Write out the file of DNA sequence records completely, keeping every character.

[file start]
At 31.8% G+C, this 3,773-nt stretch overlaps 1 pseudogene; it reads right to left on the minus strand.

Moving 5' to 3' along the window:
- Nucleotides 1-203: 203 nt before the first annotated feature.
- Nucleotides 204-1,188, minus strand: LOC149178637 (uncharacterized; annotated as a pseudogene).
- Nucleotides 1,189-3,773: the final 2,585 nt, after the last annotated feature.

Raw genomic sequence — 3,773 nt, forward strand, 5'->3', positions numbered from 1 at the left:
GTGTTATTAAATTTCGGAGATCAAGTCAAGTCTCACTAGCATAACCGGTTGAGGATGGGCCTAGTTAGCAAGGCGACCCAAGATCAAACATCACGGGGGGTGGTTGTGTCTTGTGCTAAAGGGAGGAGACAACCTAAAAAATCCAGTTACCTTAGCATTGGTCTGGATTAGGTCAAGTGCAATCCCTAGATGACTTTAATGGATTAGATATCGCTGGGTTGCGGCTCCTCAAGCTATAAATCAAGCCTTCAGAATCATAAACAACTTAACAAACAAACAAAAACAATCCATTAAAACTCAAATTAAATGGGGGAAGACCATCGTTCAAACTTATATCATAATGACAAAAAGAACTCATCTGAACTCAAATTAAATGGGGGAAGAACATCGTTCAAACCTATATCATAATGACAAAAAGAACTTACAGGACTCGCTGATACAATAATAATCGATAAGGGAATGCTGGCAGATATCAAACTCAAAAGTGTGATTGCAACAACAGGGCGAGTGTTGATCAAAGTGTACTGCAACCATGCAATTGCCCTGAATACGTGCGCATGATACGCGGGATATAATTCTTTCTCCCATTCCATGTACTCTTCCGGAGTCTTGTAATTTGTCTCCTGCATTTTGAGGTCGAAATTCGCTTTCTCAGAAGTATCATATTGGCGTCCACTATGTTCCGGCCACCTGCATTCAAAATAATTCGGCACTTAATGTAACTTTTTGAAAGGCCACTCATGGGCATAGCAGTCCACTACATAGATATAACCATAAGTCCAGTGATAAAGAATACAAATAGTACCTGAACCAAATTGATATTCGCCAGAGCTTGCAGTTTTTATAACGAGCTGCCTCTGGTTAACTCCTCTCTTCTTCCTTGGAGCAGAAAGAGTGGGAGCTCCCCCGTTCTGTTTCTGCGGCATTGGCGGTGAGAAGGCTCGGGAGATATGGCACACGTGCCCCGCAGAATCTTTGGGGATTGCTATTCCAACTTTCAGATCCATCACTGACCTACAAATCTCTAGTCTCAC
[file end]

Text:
At 31.8% G+C, this 3,773-nt stretch overlaps 1 pseudogene; it reads right to left on the minus strand.

Moving 5' to 3' along the window:
- Nucleotides 1-203: 203 nt before the first annotated feature.
- Nucleotides 204-1,188, minus strand: LOC149178637 (uncharacterized; annotated as a pseudogene).
- Nucleotides 1,189-3,773: the final 2,585 nt, after the last annotated feature.

Raw genomic sequence — 3,773 nt, forward strand, 5'->3', positions numbered from 1 at the left:
GTGTTATTAAATTTCGGAGATCAAGTCAAGTCTCACTAGCATAACCGGTTGAGGATGGGCCTAGTTAGCAAGGCGACCCAAGATCAAACATCACGGGGGGTGGTTGTGTCTTGTGCTAAAGGGAGGAGACAACCTAAAAAATCCAGTTACCTTAGCATTGGTCTGGATTAGGTCAAGTGCAATCCCTAGATGACTTTAATGGATTAGATATCGCTGGGTTGCGGCTCCTCAAGCTATAAATCAAGCCTTCAGAATCATAAACAACTTAACAAACAAACAAAAACAATCCATTAAAACTCAAATTAAATGGGGGAAGACCATCGTTCAAACTTATATCATAATGACAAAAAGAACTCATCTGAACTCAAATTAAATGGGGGAAGAACATCGTTCAAACCTATATCATAATGACAAAAAGAACTTACAGGACTCGCTGATACAATAATAATCGATAAGGGAATGCTGGCAGATATCAAACTCAAAAGTGTGATTGCAACAACAGGGCGAGTGTTGATCAAAGTGTACTGCAACCATGCAATTGCCCTGAATACGTGCGCATGATACGCGGGATATAATTCTTTCTCCCATTCCATGTACTCTTCCGGAGTCTTGTAATTTGTCTCCTGCATTTTGAGGTCGAAATTCGCTTTCTCAGAAGTATCATATTGGCGTCCACTATGTTCCGGCCACCTGCATTCAAAATAATTCGGCACTTAATGTAACTTTTTGAAAGGCCACTCATGGGCATAGCAGTCCACTACATAGATATAACCATAAGTCCAGTGATAAAGAATACAAATAGTACCTGAACCAAATTGATATTCGCCAGAGCTTGCAGTTTTTATAACGAGCTGCCTCTGGTTAACTCCTCTCTTCTTCCTTGGAGCAGAAAGAGTGGGAGCTCCCCCGTTCTGTTTCTGCGGCATTGGCGGTGAGAAGGCTCGGGAGATATGGCACACGTGCCCCGCAGAATCTTTGGGGATTGCTATTCCAACTTTCAGATCCATCACTGACCTACAAATCTCTAGTCTCAC